Blake stated that he would welcome execution. "Set me afire, pummel and bludgeon me, cut me to bits, stab me, shoot me, do what you will in the worst of ways, but none of it could come close to making me feel things as cumulatively horrifying as what I've experienced through my years in solitary.... [It] is torture of a terrible kind."
The sad truth is when full grown human beings are physically isolated from others for prolonged periods of time, emotional turmoil, psychological deterioration, madness, and/or suicide result. Read the uplifting story of POW Ben Purcell.
When love fails all sorts of bad things happen: from rampant death among infants, to mental retardation among toddlers, to emotional damage and violence among teens, to difficulty in forming strong bonds with one's spouse among grown children of divorced parents, to premature illness and death among adults, to insanity and suicide among prisoners. One social scientist put it this way, "The surest way to destroy people is to deny them loving human contact." Indeed, every human being needs to love and be loved in order to experience the fullness and richness of life.
In Western culture, the acknowledgement of the need for human bonding can be traced back thousands of years. Did you know that the very first occurrence of "not good" in the Bible is recorded when God said of Adam, "It is not good for the man to be alone" (Gen. 2:18). Being relationally isolated is portrayed as an undesirable state from the very first moment of human existence. The situation quickly changed, however, after Eve is brought to Adam. Then things became "very good" (Gen. 1:27, 31). This passage teaches a life lesson that has resounded through the centuries: without social connection the human experience is incomplete. As one widower more recently observed, "You don't realize it until you know it. But loneliness is the worst thing you can suffer in life."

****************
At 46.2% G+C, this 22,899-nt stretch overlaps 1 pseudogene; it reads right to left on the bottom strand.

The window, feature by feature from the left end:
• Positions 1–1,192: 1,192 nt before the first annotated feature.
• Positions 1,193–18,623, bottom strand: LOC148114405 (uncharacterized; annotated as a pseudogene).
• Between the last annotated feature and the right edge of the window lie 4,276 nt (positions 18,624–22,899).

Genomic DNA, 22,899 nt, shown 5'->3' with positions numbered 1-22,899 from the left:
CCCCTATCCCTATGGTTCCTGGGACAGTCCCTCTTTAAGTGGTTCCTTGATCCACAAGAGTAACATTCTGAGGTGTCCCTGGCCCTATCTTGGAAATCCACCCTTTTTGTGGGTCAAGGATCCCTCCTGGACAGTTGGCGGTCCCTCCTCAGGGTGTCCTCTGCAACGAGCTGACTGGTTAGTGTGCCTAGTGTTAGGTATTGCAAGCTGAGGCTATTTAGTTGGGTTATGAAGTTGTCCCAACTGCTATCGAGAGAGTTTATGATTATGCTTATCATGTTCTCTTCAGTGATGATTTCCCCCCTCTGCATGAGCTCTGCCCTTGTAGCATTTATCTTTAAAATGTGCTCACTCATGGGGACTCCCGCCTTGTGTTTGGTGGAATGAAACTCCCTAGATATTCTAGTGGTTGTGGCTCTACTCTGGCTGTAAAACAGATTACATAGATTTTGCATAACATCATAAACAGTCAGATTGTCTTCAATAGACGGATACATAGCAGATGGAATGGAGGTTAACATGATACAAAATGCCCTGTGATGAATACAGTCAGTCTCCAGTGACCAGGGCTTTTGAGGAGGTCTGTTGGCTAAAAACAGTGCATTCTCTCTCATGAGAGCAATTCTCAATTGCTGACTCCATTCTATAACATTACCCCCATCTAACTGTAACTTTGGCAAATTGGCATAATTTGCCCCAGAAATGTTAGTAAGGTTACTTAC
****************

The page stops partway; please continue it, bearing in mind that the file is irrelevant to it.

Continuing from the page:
The popular 1960's song only had it partially right. "People who need people are" not only "the luckiest people in the world." The truth is, they are the only people in the world.
Relevance to Peacemaking
How does the above excursion relate to conflict? Ongoing, unresolved conflict, by its very nature, produces a dissociative state between us. It represents relational breakdown and disconnect. It propels us toward social isolation. Hence, the paths of those who are minimally loved and those who have lost love through conflict begin to merge. In those instances where those we are in conflict with are close to us, such as in a marriage, the impact can be devastating, paralleling the loss of a loved one through death. In all cases, conflict launches people in the opposite direction of the universal, visceral need to love and be loved. Ongoing, unresolved conflict dissolves bonds of attachment and isolates us from one another to our detriment.
Facilitating reconciliation, by contrast, is the effort to reverse the cycle of dysfunction. The process seeks to transform a deteriorating relationship into a more loving, peaceful, and stable one. As one individual put it, "I was skeptical until I saw the process work. I saw the two major antagonists apologize and hug one another. Where there was tension, there is now a spirit of love."
If conflict is tearing your marriage apart, peacemaking is the one proactive process
that can repair past damage and change the relationship for the better. Call Dr. Ken Newberger at 239-689-4266 for a free telephone consultation. He stands ready to help you both.